A very worrying if a new acute sign suggests severe hypoxia and needs urgent assessment. In some, this may be a chronic problem in those with certain cardiac and lung disease
- Central Cyanosis is defined as greater than 3.5-5.0 g/dl of reduced (deoxygenated)haemoglobin. Cyan means blue in Greek.
- Cyanosis is seen more commonly in those who are polycythaemic as they have 15 g/dl oxygenated and can easily tolerate 5 g/dl of reduced Hb.
- Look for the blue colour of the buccal mucosa and tongue
- Look for the blue colour of the peripheries
- This is when the lips and tongue are blue as well as fingers and toes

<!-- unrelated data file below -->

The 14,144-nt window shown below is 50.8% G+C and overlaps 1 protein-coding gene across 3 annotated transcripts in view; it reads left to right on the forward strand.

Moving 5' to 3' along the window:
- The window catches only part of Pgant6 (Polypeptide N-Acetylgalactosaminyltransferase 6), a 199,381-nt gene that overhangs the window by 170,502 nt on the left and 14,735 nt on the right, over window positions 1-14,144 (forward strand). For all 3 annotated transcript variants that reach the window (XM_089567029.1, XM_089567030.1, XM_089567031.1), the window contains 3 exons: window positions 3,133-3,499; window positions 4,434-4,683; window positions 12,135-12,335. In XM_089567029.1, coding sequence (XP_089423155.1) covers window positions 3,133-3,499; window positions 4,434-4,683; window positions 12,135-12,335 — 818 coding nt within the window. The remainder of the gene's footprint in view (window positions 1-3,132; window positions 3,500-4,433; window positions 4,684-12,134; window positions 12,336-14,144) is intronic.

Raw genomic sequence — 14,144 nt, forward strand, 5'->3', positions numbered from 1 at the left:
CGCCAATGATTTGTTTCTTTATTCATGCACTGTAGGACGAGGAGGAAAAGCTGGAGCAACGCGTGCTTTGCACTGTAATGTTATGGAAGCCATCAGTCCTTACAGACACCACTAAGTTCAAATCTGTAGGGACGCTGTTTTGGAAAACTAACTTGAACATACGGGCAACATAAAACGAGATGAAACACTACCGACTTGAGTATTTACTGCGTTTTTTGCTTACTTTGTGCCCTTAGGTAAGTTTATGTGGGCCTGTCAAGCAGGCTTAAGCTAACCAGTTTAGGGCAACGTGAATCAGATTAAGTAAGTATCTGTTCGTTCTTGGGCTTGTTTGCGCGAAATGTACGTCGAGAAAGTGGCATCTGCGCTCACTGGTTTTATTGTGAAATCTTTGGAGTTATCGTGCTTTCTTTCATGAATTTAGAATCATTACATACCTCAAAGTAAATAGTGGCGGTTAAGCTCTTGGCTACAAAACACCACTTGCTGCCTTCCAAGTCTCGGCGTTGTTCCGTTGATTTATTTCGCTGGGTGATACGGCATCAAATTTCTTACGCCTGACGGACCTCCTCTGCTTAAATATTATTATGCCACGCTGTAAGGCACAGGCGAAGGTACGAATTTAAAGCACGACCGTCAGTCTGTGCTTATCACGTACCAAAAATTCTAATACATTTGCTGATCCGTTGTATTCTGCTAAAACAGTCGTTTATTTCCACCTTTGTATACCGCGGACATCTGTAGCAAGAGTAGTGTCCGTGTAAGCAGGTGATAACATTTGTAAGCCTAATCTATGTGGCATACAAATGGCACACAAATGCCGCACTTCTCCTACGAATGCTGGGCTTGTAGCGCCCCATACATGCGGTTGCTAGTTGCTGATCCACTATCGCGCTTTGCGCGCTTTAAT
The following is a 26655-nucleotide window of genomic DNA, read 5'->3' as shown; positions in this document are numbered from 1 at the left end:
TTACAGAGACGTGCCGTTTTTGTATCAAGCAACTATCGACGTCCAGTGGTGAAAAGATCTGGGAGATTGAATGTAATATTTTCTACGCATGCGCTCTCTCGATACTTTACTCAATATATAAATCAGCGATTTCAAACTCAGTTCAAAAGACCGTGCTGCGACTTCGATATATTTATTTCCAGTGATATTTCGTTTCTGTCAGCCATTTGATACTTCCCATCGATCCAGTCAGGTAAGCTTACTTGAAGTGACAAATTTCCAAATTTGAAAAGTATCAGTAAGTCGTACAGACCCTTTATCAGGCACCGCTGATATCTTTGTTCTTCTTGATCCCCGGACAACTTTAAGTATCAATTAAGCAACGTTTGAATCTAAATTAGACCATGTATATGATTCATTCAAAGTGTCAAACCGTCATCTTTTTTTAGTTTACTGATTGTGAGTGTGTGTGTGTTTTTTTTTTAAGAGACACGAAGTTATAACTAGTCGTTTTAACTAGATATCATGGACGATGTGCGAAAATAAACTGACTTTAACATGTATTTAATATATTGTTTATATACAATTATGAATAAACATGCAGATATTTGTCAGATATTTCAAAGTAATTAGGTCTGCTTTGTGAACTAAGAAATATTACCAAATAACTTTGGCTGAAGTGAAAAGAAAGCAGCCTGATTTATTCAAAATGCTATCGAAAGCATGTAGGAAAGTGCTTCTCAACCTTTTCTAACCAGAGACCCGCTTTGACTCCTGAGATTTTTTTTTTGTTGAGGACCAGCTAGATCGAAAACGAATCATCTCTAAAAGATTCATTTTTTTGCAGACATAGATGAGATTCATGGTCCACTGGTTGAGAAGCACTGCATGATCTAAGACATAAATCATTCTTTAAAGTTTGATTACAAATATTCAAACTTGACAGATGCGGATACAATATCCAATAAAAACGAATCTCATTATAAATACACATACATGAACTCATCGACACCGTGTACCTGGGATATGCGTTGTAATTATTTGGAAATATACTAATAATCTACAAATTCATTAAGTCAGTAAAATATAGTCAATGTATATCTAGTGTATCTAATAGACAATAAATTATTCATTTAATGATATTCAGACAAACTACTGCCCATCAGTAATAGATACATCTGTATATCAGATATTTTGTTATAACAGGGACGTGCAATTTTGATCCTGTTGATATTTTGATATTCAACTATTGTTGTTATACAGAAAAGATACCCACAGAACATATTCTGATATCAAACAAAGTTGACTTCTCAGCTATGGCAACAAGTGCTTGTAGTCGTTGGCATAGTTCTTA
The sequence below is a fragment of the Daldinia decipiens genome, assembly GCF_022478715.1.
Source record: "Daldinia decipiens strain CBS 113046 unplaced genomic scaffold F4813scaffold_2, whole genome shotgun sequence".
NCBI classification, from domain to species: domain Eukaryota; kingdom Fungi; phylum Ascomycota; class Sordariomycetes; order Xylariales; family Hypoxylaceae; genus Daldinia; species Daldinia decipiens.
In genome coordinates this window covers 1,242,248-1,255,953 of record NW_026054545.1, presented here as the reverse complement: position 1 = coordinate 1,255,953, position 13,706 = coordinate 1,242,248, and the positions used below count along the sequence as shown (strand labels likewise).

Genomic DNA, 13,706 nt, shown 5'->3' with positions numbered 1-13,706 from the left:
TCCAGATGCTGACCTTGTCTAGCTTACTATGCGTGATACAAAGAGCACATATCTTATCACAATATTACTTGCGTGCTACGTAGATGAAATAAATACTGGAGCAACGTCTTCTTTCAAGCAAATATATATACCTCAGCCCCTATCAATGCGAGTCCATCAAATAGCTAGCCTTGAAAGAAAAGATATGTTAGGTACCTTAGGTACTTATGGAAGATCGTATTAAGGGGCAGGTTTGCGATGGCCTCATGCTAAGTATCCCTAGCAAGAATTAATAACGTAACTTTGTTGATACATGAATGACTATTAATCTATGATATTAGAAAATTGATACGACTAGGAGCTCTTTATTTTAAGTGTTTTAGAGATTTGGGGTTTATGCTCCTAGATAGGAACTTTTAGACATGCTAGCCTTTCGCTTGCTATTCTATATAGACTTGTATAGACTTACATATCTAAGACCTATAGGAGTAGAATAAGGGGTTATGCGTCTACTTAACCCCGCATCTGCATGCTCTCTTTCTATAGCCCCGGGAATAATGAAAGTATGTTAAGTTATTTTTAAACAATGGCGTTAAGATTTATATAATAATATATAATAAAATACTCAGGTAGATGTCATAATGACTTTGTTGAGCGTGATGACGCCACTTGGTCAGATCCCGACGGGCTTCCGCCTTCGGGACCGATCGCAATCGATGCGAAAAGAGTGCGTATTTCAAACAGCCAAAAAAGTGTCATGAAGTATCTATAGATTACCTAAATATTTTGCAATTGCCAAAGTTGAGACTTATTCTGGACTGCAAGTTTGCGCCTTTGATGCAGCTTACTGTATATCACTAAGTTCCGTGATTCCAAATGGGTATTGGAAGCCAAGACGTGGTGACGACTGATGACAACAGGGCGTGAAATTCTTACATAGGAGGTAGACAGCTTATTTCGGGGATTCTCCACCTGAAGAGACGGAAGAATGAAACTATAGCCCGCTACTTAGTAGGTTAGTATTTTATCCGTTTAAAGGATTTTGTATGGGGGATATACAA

- It suggests severe hypoxia and needs urgent measurement of saturations and ABG
- It is a medical emergency and suggests O2 saturation of 85%
Causes of Central Cyanosis
- Respiratory failure due to Severe asthma (very worrying), COPD, ARDS, Lung fibrosis, Pulmonary embolism, Pneumonia, High altitude, Fistulas, or other cause
- Cardiac disease: Pulmonary oedema, Large ASD/VSD, Congenital cyanotic heart disease (Tetralogy of Fallot, Transposition of vessels, Total anomalous venous drainage, tricuspid atresia, truncus arteriosus (The 5 Ts)
- Hypoventilation: drugs, sedation, paralysis of respiratory muscles
- The lips and tongue are pink and normal looking but fingers and toes are blue.
Causes of Peripheral Cyanosis
- Peripheral vascular disease
- Raynauds Phenomenom
- Low cardiac output
- Cold exposure
- Localised arterial or venous obstruction
Investigations of Central Cyanosis
- FBC, U&E, CRP, D Dimers
- CXR, CTPA, Echocardiogram
- ABC. Oxygen. Treat cause
- Oxygen does not help if a significant cardiac shunt bypasses the lungs